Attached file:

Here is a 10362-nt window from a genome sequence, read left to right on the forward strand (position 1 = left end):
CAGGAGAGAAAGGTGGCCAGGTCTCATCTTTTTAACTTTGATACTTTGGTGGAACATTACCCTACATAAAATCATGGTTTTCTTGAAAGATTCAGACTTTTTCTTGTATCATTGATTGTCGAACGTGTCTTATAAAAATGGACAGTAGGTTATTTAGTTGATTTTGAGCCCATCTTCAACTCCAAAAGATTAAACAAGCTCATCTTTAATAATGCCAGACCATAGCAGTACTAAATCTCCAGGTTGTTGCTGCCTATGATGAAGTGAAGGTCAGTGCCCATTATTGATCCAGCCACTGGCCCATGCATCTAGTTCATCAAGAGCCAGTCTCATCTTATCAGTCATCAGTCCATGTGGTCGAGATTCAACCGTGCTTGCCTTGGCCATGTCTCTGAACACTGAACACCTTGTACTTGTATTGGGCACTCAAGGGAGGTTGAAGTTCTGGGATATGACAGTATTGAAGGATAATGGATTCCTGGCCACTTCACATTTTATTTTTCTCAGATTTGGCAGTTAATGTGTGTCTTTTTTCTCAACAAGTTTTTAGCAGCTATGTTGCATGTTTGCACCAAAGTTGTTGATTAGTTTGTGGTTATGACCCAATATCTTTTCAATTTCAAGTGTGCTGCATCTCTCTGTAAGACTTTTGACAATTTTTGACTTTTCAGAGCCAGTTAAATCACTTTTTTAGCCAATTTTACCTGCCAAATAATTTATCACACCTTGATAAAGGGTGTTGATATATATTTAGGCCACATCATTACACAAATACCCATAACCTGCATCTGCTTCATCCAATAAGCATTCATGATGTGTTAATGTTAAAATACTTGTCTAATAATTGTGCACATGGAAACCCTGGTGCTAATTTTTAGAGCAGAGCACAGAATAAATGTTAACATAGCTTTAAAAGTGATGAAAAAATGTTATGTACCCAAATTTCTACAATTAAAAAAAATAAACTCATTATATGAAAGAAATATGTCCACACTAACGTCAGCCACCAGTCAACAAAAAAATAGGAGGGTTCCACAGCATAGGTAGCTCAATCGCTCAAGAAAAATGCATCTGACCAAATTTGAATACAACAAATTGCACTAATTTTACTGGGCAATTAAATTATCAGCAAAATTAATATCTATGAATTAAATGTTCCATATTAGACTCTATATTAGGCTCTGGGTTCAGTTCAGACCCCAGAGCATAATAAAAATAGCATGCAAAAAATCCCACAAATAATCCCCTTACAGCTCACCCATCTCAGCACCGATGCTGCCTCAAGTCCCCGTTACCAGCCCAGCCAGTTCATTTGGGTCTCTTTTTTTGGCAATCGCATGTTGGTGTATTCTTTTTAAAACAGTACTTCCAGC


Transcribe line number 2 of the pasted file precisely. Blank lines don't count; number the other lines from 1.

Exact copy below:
CAGGAGAGAAAGGTGGCCAGGTCTCATCTTTTTAACTTTGATACTTTGGTGGAACATTACCCTACATAAAATCATGGTTTTCTTGAAAGATTCAGACTTTTTCTTGTATCATTGATTGTCGAACGTGTCTTATAAAAATGGACAGTAGGTTATTTAGTTGATTTTGAGCCCATCTTCAACTCCAAAAGATTAAACAAGCTCATCTTTAATAATGCCAGACCATAGCAGTACTAAATCTCCAGGTTGTTGCTGCCTATGATGAAGTGAAGGTCAGTGCCCATTATTGATCCAGCCACTGGCCCATGCATCTAGTTCATCAAGAGCCAGTCTCATCTTATCAGTCATCAGTCCATGTGGTCGAGATTCAACCGTGCTTGCCTTGGCCATGTCTCTGAACACTGAACACCTTGTACTTGTATTGGGCACTCAAGGGAGGTTGAAGTTCTGGGATATGACAGTATTGAAGGATAATGGATTCCTGGCCACTTCACATTTTATTTTTCTCAGATTTGGCAGTTAATGTGTGTCTTTTTTCTCAACAAGTTTTTAGCAGCTATGTTGCATGTTTGCACCAAAGTTGTTGATTAGTTTGTGGTTATGACCCAATATCTTTTCAATTTCAAGTGTGCTGCATCTCTCTGTAAGACTTTTGACAATTTTTGACTTTTCAGAGCCAGTTAAATCACTTTTTTAGCCAATTTTACCTGCCAAATAATTTATCACACCTTGATAAAGGGTGTTGATATATATTTAGGCCACATCATTACACAAATACCCATAACCTGCATCTGCTTCATCCAATAAGCATTCATGATGTGTTAATGTTAAAATACTTGTCTAATAATTGTGCACATGGAAACCCTGGTGCTAATTTTTAGAGCAGAGCACAGAATAAATGTTAACATAGCTTTAAAAGTGATGAAAAAATGTTATGTACCCAAATTTCTACAATTAAAAAAAATAAACTCATTATATGAAAGAAATATGTCCACACTAACGTCAGCCACCAGTCAACAAAAAAATAGGAGGGTTCCACAGCATAGGTAGCTCAATCGCTCAAGAAAAATGCATCTGACCAAATTTGAATACAACAAATTGCACTAATTTTACTGGGCAATTAAATTATCAGCAAAATTAATATCTATGAATTAAATGTTCCATATTAGACTCTATATTAGGCTCTGGGTTCAGTTCAGACCCCAGAGCATAATAAAAATAGCATGCAAAAAATCCCACAAATAATCCCCTTACAGCTCACCCATCTCAGCACCGATGCTGCCTCAAGTCCCCGTTACCAGCCCAGCCAGTTCATTTGGGTCTCTTTTTTTGGCAATCGCATGTTGGTGTATTCTTTTTAAAACAGTACTTCCAGC